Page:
The CEO and founder of Irvine Cottages, gerontologist Jacqueline Dupont recalls the day earlier this summer when the eager 15-year-old called her saying he wanted to help her patients.
“I just couldn’t believe that anyone so young could achieve so much,” says Dupont. “I thought he was a college student!”
Shinozuka gets that a lot.
He’s matter-of-fact as he reviews his device with Dr. Dupont. “Pressure is applied, the alert is sounded,” says Shinozuka, squeezing the white, lima-bean sized sensor and triggering a musical chime on the iPhone in his other hand.
“Oh good. I like the alert. It’s much less obnoxious than the other alarms we use. They scare the residents down the hall,” says Dupont. In Irvine Cottages and in assisted living facilities across the country, many of the sensors used to detect when seniors have fallen or left an area have burdensome wires that must be clipped to clothing and loud alarms that frighten patients. Shinozuka’s device instead directly alerts the caregiver via a wireless signal.
That idea came from personal experience.
“My grandfather has lost the capability to eat by himself, to walk by himself, definitely to write and read. He can barely speak anymore. So it’s very hard,” says Shinozuka. “It’s also very hard for my aunt, his primary caregiver, since she’s the one who has to take care of him all the time.”
Shinozuka’s grandfather, Deming, was diagnosed with Alzheimer’s when Shinozuka was four years old and he regularly wanders out of bed at night. In the first six months Shinozuka attached his device, called the “Safe Wander,” to his grandfather’s sock, it detected all of Deming’s 437 known cases of wandering out of bed with no false alarms.
His mother, Maria Feng, remembers that breakthrough. “We were so proud, and we also felt the power of the invention. The power of the technology. It was such a great moment.”
Now, Shinozuka hopes to bring that “moment” to more families. “I hope that my device will ultimately reach out to the tens of millions of wandering patients around the world and also relieve the burdens on their caregivers,” he said.
His innovation has already won him a $50,000 prize and “Science in Action” award from Scientific American Magazine.
He will also compete in the Google Science Fair in September in California. But he’s looking farther into the future than that: he hopes to be a neuroscientist and specialize in engineering and computer science.
“I’d like to solve some of the mysteries of the brain, and invent tools to ultimately, I think, cure Alzheimer’s and other mental conditions that our aging population suffers from,” says Shinozuka.
By Chiara Sottile, Associate Producer at “Nightly News with Brian Williams.”
Dupont Addresses 2014 Graduates of UCI School of Biological Sciences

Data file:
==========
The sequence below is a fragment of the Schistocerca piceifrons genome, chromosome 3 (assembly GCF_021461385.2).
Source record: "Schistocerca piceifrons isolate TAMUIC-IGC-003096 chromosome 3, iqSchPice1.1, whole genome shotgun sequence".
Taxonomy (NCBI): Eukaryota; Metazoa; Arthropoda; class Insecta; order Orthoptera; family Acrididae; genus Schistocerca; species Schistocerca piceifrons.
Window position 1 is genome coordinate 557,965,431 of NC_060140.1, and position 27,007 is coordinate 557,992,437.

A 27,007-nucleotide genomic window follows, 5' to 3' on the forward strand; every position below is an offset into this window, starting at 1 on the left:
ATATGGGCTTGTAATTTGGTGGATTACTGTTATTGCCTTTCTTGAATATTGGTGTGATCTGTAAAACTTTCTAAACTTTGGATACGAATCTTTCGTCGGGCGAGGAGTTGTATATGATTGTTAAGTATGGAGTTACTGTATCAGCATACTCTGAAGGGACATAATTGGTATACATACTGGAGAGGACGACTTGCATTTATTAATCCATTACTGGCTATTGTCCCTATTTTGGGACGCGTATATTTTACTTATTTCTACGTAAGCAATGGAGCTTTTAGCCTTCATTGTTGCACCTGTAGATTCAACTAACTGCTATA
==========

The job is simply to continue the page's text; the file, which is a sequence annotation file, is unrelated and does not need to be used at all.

Dr. Jacqueline Dupont, Founder and CEO of Irvine Cottages, was the Commencement Speaker for the U.C. Irvine Francisco J. Ayala School of Biological Sciences graduation held on campus at the Bren Center on June 16, 2014. The audience of 6,500 included 1,500 graduates, their families, friends and distinguished faculty members from U.C. Irvine. Forty-two percent of the graduates were the first in their families to attend college.
Dupont’s speech included three major life lessons she learned on her road to success:
- Be a change maker. Be driven and detailed. Have the best manners in the room, and do not be on time . . . be early.
- It’s not all about you. Volunteer, give of your time and your heart to others not as fortunate as you. When you volunteer, you meet the best, brightest, and kindest people.
- Be humble. Be kind to others and treat everyone with dignity and respect.
Her full speech can be viewed below. Or you may read her speech by clicking here.
Megan House Wins 2014 Dupont JSerra Humanitarian Award
We are very pleased to announce Megan House, a Senior Center on the JSerra Catholic High School team, is the Student-Athlete recipient of the Dr. Jacqueline Dupont Humanitarian Award for the academic year 2013-2014 in recognition of her community service.
The Girl’s Basketball Program at JSerra Catholic High school emphasizes spiritual growth and development, academic and athletic excellence, along with sportsmanship. Their goal is to provide students opportunities to work in a team environment and test their physical and mental skills in a competitive arena. In dong so, student-athletes learn life-skills and are prepared for life on a spiritual, emotional and physical level. The team visits Irvine Cottages year-round bringing joy to our residents!
The award reads: “Humanitarian service is an integral part of the educational experience. To honor outstanding contributions and commitment to public service, and to encourage future ventures that address social needs within the community.”
Congratulations on your accomplishment, Megan!
Jacqueline Dupont Honored at 2014 Alzheimer’s Association “Creating Hope” Gala
Jacqueline Dupont, founder of Irvine Cottages and Assured In-Home Care, was a 2014 Alzheimer’s Association Orange County Honoree for her continued work and advocacy on behalf older adults and the Alzheimer’s community. The “Creating Hope” Gala was held on March 1, 2014, at The Balboa Bay Club in Newport Beach.
In addition to beautiful decor and delicious food, attendees were treated to an energetic live performance by American Idol Season 5 winner Taylor Hicks.